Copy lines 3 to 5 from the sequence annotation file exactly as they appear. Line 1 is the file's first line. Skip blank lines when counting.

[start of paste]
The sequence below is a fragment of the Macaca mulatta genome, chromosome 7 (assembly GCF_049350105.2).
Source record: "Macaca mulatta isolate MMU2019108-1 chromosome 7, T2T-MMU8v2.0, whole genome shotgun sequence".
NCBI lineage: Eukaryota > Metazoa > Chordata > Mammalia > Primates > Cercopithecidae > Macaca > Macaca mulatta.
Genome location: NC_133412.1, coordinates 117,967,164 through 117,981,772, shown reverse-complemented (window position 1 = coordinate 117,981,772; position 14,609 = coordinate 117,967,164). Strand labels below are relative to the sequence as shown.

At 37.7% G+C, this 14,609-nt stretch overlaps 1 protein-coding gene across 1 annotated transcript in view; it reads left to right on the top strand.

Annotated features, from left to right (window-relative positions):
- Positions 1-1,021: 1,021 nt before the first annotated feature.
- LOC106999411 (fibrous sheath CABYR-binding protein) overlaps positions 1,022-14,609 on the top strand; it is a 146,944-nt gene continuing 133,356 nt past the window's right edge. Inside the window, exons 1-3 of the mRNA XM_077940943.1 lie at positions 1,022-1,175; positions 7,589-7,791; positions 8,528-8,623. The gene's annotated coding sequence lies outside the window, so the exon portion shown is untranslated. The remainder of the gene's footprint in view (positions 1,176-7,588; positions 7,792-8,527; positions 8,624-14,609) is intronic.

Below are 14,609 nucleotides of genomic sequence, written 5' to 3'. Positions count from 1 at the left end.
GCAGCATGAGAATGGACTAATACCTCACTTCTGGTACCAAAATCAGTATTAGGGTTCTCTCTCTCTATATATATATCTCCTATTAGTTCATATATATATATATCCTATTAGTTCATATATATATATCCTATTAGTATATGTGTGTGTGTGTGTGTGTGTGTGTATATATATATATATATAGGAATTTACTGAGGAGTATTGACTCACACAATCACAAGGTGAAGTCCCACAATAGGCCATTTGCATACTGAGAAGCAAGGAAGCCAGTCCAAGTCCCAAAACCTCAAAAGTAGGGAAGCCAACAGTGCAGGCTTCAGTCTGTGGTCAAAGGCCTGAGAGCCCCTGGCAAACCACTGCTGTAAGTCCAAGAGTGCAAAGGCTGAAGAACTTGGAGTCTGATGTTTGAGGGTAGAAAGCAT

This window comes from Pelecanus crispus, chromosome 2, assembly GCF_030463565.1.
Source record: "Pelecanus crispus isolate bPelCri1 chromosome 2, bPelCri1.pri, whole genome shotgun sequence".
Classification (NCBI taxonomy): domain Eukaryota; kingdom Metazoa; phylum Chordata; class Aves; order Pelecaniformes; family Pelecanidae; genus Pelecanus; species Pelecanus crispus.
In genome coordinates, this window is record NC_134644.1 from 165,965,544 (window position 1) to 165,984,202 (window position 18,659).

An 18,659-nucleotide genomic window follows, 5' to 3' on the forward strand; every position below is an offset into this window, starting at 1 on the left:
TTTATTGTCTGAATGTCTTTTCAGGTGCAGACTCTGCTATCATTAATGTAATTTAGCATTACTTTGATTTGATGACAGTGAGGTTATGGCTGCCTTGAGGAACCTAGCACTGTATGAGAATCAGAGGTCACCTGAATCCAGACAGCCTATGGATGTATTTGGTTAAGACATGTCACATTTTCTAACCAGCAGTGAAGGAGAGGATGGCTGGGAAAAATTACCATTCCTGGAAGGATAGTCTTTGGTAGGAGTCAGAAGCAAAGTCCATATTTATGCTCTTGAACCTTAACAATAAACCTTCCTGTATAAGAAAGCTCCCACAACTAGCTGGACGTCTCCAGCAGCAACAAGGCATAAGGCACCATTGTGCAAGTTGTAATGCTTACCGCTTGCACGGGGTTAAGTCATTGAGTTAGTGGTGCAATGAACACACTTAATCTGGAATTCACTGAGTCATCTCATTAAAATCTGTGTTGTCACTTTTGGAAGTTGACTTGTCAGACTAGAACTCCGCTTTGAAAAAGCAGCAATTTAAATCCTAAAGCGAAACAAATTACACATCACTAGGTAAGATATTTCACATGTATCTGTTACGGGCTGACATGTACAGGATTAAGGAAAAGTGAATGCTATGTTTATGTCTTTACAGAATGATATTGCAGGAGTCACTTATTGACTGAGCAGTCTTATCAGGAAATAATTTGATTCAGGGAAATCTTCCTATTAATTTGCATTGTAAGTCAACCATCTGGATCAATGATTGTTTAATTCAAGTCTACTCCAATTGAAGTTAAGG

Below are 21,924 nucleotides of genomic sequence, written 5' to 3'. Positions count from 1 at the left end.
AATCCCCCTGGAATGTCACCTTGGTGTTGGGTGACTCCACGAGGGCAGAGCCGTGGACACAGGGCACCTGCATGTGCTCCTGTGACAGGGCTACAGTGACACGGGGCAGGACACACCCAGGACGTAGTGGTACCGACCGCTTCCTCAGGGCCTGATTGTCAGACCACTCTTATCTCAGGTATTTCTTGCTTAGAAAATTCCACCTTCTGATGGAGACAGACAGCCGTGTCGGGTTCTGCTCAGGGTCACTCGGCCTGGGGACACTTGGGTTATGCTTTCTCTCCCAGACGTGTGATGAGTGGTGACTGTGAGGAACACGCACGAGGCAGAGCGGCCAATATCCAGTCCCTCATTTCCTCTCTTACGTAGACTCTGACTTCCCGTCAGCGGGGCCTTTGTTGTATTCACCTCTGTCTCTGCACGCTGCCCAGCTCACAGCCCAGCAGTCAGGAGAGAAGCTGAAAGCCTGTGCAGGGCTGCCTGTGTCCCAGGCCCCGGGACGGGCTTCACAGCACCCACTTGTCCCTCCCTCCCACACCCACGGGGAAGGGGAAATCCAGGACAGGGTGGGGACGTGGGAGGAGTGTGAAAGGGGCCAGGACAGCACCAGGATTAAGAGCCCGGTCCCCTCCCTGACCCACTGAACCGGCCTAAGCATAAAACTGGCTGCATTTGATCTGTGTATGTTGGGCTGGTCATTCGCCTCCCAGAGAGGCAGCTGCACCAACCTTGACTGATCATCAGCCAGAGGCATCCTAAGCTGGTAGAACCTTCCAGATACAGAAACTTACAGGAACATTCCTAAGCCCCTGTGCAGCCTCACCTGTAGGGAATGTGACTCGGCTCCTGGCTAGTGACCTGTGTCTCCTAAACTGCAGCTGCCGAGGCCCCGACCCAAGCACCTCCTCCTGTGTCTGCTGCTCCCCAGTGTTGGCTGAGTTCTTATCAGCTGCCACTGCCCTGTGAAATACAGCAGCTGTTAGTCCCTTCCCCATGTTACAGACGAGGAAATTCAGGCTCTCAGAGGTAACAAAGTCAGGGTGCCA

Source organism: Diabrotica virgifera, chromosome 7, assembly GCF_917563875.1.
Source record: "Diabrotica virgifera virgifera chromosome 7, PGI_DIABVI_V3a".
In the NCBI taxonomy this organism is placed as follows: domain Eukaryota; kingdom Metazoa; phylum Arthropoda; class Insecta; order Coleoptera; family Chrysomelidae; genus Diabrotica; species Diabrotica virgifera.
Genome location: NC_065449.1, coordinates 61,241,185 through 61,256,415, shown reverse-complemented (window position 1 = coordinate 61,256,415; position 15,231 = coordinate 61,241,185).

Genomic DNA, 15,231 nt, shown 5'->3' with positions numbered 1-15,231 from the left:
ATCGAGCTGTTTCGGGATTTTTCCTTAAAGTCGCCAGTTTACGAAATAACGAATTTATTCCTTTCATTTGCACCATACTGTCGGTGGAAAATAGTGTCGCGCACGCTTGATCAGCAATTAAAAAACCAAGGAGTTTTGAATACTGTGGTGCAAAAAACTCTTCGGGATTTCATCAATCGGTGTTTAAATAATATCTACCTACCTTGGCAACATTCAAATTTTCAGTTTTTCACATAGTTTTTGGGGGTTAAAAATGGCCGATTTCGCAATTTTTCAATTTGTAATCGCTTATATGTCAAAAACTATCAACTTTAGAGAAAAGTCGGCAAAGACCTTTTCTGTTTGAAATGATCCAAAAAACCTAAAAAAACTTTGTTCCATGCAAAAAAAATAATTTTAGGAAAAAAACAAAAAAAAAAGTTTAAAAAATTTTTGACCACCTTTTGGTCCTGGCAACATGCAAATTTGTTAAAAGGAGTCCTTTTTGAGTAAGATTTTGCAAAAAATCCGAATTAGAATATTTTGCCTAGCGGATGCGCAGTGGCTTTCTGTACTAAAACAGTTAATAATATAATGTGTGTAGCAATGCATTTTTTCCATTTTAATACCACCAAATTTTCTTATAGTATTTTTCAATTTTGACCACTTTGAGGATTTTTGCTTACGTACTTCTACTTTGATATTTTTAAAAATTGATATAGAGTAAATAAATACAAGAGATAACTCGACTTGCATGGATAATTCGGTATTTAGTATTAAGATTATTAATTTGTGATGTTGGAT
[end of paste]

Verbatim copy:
NCBI lineage: Eukaryota > Metazoa > Chordata > Mammalia > Primates > Cercopithecidae > Macaca > Macaca mulatta.
Genome location: NC_133412.1, coordinates 117,967,164 through 117,981,772, shown reverse-complemented (window position 1 = coordinate 117,981,772; position 14,609 = coordinate 117,967,164). Strand labels below are relative to the sequence as shown.

At 37.7% G+C, this 14,609-nt stretch overlaps 1 protein-coding gene across 1 annotated transcript in view; it reads left to right on the top strand.